Electric Arc Incident

What happened?

During a vessel mobilisation a control cabin for an electric ROV was being installed and commissioned.  The cabin’s internal main electrical power cable arced, tripping the vessel’s power circuit breaker.  The arcing, witnessed by an ROV technician, came from a coil of electrical cabling which had been left hanging from trunking in close proximity to the cabin’s internal transformer.  This cable was the main electrical power feed from the external power source socket to the internal transformer and had been supplied disconnected and with exposed conductors.  The cable’s conductors had arced when the cabins electrical system was energised, producing a bright flash and audible bang.

Although there was no actual injury or equipment damage, there was serious potential for both.

What went wrong?  What were the causes?

  • There was no external power socket available at the workshop base for powering the control cabin during testing and preparation. The work team developed a workaround disconnecting the control cabin’s main electrical cable and hardwiring the power supply from the base directly into the control cabin’s transformer;
  • There was no management of change (MoC) process conducted as this operation was seen as a temporary change to the equipment. The change to the transformers electrical input was not formally documented or communicated to the personnel that would be working on the system;
  • A combination of inadequate supervision, instruction and experience resulted in the failure to recognise that the main power cable had not been correctly reinstated prior to shipping;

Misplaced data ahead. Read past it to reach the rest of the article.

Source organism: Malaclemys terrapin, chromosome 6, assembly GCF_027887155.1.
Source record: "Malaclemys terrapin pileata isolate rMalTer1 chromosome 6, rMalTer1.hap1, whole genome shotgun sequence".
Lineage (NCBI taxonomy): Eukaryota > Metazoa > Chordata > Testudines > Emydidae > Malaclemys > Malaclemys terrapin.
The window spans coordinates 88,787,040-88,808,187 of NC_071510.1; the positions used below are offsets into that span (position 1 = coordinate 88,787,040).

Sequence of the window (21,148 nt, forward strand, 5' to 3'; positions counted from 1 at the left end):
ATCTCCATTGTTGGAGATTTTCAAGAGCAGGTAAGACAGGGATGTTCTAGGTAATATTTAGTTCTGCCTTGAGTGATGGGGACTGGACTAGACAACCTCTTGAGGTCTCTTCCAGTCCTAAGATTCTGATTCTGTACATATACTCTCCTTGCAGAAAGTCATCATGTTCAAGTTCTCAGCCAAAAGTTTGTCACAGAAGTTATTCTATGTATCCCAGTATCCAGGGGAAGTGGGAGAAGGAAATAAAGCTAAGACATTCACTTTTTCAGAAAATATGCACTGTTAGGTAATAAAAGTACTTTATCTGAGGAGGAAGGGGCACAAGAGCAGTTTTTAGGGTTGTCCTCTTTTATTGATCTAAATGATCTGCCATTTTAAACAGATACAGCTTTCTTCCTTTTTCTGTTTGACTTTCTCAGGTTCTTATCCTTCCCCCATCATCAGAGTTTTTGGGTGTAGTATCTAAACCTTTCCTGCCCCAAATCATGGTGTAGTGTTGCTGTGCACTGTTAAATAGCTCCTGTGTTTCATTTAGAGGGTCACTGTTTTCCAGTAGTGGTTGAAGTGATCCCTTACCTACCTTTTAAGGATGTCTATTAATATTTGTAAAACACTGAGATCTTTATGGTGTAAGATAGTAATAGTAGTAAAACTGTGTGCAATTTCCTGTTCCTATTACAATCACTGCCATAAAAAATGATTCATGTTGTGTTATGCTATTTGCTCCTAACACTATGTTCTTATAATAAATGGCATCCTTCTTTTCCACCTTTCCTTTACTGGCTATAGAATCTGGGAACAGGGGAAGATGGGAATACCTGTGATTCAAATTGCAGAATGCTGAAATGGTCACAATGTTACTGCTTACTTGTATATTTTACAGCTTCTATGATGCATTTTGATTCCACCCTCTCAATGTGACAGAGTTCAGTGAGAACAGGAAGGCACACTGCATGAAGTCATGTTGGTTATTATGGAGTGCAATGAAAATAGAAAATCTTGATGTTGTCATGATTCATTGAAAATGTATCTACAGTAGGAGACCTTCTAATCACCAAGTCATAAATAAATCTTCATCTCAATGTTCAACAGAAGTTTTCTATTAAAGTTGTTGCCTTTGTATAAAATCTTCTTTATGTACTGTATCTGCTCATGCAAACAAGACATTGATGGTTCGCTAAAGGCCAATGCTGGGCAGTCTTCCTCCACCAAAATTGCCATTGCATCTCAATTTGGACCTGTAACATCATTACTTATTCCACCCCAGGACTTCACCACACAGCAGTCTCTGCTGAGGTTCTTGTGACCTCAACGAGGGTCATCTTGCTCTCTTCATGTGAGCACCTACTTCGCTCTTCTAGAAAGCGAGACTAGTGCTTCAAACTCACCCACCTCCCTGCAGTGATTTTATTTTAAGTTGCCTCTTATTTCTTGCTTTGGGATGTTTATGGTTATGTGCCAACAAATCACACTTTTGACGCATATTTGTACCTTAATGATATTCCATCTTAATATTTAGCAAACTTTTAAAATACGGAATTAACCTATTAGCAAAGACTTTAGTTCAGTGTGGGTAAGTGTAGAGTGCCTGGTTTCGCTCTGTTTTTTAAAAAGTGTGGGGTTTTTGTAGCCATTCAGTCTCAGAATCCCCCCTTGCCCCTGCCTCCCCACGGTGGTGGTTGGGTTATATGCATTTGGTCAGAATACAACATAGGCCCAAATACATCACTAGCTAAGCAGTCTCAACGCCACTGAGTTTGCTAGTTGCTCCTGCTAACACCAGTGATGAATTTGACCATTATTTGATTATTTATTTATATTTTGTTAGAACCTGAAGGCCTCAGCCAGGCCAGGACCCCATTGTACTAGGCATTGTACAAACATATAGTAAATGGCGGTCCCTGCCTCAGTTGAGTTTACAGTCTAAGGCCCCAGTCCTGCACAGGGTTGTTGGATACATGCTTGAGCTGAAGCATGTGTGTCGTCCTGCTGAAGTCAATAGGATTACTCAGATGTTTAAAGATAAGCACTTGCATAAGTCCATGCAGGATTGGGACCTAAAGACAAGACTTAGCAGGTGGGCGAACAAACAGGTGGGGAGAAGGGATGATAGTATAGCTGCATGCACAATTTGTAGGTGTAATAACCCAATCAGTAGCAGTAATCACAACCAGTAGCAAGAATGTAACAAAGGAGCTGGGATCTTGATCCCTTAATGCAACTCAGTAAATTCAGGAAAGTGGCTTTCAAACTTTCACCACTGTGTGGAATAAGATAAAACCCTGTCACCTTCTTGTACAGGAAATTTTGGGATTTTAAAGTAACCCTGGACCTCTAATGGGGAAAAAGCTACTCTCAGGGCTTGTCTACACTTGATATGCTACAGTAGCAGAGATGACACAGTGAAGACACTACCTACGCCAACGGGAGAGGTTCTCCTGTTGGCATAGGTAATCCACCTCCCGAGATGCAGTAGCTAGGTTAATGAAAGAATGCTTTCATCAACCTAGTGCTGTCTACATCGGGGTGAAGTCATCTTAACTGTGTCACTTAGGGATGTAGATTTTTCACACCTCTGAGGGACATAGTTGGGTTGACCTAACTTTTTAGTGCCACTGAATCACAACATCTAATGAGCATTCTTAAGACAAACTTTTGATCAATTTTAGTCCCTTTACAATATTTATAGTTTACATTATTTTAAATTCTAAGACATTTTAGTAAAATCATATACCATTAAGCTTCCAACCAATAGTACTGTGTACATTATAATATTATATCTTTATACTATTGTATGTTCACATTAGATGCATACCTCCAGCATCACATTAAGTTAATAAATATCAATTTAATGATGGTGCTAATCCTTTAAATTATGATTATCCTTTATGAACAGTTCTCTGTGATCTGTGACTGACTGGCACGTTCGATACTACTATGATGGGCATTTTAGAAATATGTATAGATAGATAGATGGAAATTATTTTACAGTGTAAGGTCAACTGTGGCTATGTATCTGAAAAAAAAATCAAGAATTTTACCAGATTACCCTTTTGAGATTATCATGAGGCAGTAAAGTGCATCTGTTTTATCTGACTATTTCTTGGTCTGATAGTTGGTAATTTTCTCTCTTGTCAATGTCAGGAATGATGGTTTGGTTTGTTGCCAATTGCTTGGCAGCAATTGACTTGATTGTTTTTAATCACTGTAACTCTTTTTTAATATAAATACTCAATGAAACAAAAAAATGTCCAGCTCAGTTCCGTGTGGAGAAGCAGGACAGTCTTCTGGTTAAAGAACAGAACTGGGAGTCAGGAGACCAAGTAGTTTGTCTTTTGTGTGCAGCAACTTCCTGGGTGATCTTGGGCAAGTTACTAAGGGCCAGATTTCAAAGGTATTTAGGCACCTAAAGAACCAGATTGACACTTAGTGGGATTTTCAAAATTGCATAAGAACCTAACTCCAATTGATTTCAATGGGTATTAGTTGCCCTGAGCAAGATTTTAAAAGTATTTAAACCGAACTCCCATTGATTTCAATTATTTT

• The pre-mobilisation checklist was also found to be insufficient in detail and did not include a check for testing or inspection of the main power cable;
  • Electrical testing of the control van was not considered necessary and was not included in the mobilisation procedure;
  • Despite several technicians working in close proximity to the exposed hanging cable, it was not identified as a hazard prior to connection to the ship’s power.

What lessons were learned?

  • Ensure power supply requirements are adequately identified before the job starts;
  • Worksites should ensure they have an appropriate selection of electrical sockets on site for correct equipment connections;
  • Ensure an MoC process is applied to control all temporary equipment modifications;
  • Reiterate to work team leaders the importance of effective job briefings, which confirm job expectations and responsibilities in sufficient detail of the work to be undertaken;
  • Review pre-mobilisation checklists to ensure they include the requirement for adequate checks for loose or hanging cables, exposed conductors and unsafe electrical conditions before the appropriate testing of the main electrical system is carried out;
  • Mobilisation procedures should include checks prior to electrical hook-up for the appropriate testing of electrical cables and inspection for unsafe conditions;
  • Roles and responsibilities should be clearly identified and documented on any worksite where electrical commissioning, testing or installation is being conducted.